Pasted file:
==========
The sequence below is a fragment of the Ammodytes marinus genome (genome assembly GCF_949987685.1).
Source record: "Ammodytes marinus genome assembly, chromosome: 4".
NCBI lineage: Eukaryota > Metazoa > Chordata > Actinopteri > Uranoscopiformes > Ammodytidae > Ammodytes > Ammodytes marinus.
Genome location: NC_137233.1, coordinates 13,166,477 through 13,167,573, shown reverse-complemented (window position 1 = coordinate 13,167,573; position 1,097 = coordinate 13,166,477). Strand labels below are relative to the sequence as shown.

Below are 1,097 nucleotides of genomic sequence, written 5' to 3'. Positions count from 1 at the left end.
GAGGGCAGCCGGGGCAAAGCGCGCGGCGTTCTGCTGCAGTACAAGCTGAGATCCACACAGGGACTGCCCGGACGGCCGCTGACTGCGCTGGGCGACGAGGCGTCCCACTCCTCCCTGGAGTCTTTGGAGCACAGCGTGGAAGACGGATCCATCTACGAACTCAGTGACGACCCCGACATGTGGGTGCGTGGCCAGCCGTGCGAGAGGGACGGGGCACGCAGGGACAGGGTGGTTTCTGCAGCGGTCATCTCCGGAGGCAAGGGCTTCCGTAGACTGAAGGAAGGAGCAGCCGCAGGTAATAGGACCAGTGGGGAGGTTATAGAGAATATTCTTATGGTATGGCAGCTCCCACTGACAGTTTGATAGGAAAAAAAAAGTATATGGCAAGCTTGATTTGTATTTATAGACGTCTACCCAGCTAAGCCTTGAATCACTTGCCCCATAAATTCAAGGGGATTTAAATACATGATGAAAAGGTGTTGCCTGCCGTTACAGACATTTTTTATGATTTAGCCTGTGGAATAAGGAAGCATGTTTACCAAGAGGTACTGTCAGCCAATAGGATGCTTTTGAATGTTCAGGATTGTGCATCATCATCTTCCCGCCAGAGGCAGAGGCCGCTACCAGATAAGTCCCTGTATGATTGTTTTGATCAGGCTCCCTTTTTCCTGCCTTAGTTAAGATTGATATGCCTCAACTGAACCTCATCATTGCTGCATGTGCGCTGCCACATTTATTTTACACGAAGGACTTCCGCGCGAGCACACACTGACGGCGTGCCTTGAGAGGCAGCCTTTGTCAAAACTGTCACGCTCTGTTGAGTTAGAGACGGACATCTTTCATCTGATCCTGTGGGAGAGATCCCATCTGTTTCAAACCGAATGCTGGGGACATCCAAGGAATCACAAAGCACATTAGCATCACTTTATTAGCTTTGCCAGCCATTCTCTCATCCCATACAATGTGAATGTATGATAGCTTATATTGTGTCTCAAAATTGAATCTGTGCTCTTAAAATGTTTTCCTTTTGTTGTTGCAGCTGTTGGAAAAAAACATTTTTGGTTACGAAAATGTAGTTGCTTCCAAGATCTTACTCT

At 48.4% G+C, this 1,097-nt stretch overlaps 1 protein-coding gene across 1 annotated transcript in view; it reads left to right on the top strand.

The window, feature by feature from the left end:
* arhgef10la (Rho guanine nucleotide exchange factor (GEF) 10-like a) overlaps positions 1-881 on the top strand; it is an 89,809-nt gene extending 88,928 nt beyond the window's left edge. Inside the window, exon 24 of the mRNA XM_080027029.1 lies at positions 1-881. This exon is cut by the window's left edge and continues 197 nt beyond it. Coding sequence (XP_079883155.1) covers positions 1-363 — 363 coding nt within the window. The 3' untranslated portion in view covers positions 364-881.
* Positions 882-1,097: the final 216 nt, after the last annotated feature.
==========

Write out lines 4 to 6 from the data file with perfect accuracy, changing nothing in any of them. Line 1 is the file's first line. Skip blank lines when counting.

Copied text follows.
Genome location: NC_137233.1, coordinates 13,166,477 through 13,167,573, shown reverse-complemented (window position 1 = coordinate 13,167,573; position 1,097 = coordinate 13,166,477). Strand labels below are relative to the sequence as shown.

Below are 1,097 nucleotides of genomic sequence, written 5' to 3'. Positions count from 1 at the left end.
GAGGGCAGCCGGGGCAAAGCGCGCGGCGTTCTGCTGCAGTACAAGCTGAGATCCACACAGGGACTGCCCGGACGGCCGCTGACTGCGCTGGGCGACGAGGCGTCCCACTCCTCCCTGGAGTCTTTGGAGCACAGCGTGGAAGACGGATCCATCTACGAACTCAGTGACGACCCCGACATGTGGGTGCGTGGCCAGCCGTGCGAGAGGGACGGGGCACGCAGGGACAGGGTGGTTTCTGCAGCGGTCATCTCCGGAGGCAAGGGCTTCCGTAGACTGAAGGAAGGAGCAGCCGCAGGTAATAGGACCAGTGGGGAGGTTATAGAGAATATTCTTATGGTATGGCAGCTCCCACTGACAGTTTGATAGGAAAAAAAAAGTATATGGCAAGCTTGATTTGTATTTATAGACGTCTACCCAGCTAAGCCTTGAATCACTTGCCCCATAAATTCAAGGGGATTTAAATACATGATGAAAAGGTGTTGCCTGCCGTTACAGACATTTTTTATGATTTAGCCTGTGGAATAAGGAAGCATGTTTACCAAGAGGTACTGTCAGCCAATAGGATGCTTTTGAATGTTCAGGATTGTGCATCATCATCTTCCCGCCAGAGGCAGAGGCCGCTACCAGATAAGTCCCTGTATGATTGTTTTGATCAGGCTCCCTTTTTCCTGCCTTAGTTAAGATTGATATGCCTCAACTGAACCTCATCATTGCTGCATGTGCGCTGCCACATTTATTTTACACGAAGGACTTCCGCGCGAGCACACACTGACGGCGTGCCTTGAGAGGCAGCCTTTGTCAAAACTGTCACGCTCTGTTGAGTTAGAGACGGACATCTTTCATCTGATCCTGTGGGAGAGATCCCATCTGTTTCAAACCGAATGCTGGGGACATCCAAGGAATCACAAAGCACATTAGCATCACTTTATTAGCTTTGCCAGCCATTCTCTCATCCCATACAATGTGAATGTATGATAGCTTATATTGTGTCTCAAAATTGAATCTGTGCTCTTAAAATGTTTTCCTTTTGTTGTTGCAGCTGTTGGAAAAAAACATTTTTGGTTACGAAAATGTAGTTGCTTCCAAGATCTTACTCT